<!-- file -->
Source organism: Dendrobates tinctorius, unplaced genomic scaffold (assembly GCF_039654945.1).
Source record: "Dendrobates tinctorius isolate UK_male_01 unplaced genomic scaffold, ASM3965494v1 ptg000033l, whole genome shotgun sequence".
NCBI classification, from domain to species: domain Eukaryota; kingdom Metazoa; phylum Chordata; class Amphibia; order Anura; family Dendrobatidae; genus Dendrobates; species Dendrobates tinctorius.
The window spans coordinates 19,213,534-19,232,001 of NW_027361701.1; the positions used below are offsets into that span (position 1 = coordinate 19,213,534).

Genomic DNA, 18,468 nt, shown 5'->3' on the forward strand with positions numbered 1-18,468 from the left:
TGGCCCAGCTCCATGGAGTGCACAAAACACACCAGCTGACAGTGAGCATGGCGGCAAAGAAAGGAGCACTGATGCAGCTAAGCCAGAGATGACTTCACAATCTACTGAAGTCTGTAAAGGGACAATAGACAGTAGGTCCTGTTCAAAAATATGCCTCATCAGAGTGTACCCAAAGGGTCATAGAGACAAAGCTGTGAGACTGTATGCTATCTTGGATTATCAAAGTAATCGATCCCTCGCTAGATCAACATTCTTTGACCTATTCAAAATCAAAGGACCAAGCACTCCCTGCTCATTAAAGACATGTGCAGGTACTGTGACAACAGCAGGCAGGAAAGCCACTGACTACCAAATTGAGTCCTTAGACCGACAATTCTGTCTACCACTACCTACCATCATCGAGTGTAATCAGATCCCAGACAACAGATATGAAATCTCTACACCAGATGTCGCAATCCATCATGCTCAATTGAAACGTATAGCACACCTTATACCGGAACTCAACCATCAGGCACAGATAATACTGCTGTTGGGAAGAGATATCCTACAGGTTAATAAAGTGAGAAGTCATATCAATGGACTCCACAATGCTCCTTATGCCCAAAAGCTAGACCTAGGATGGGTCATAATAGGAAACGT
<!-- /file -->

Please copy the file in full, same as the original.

Source organism: Dendrobates tinctorius, unplaced genomic scaffold (assembly GCF_039654945.1).
Source record: "Dendrobates tinctorius isolate UK_male_01 unplaced genomic scaffold, ASM3965494v1 ptg000033l, whole genome shotgun sequence".
NCBI classification, from domain to species: domain Eukaryota; kingdom Metazoa; phylum Chordata; class Amphibia; order Anura; family Dendrobatidae; genus Dendrobates; species Dendrobates tinctorius.
The window spans coordinates 19,213,534-19,232,001 of NW_027361701.1; the positions used below are offsets into that span (position 1 = coordinate 19,213,534).

Genomic DNA, 18,468 nt, shown 5'->3' on the forward strand with positions numbered 1-18,468 from the left:
TGGCCCAGCTCCATGGAGTGCACAAAACACACCAGCTGACAGTGAGCATGGCGGCAAAGAAAGGAGCACTGATGCAGCTAAGCCAGAGATGACTTCACAATCTACTGAAGTCTGTAAAGGGACAATAGACAGTAGGTCCTGTTCAAAAATATGCCTCATCAGAGTGTACCCAAAGGGTCATAGAGACAAAGCTGTGAGACTGTATGCTATCTTGGATTATCAAAGTAATCGATCCCTCGCTAGATCAACATTCTTTGACCTATTCAAAATCAAAGGACCAAGCACTCCCTGCTCATTAAAGACATGTGCAGGTACTGTGACAACAGCAGGCAGGAAAGCCACTGACTACCAAATTGAGTCCTTAGACCGACAATTCTGTCTACCACTACCTACCATCATCGAGTGTAATCAGATCCCAGACAACAGATATGAAATCTCTACACCAGATGTCGCAATCCATCATGCTCAATTGAAACGTATAGCACACCTTATACCGGAACTCAACCATCAGGCACAGATAATACTGCTGTTGGGAAGAGATATCCTACAGGTTAATAAAGTGAGAAGTCATATCAATGGACTCCACAATGCTCCTTATGCCCAAAAGCTAGACCTAGGATGGGTCATAATAGGAAACGT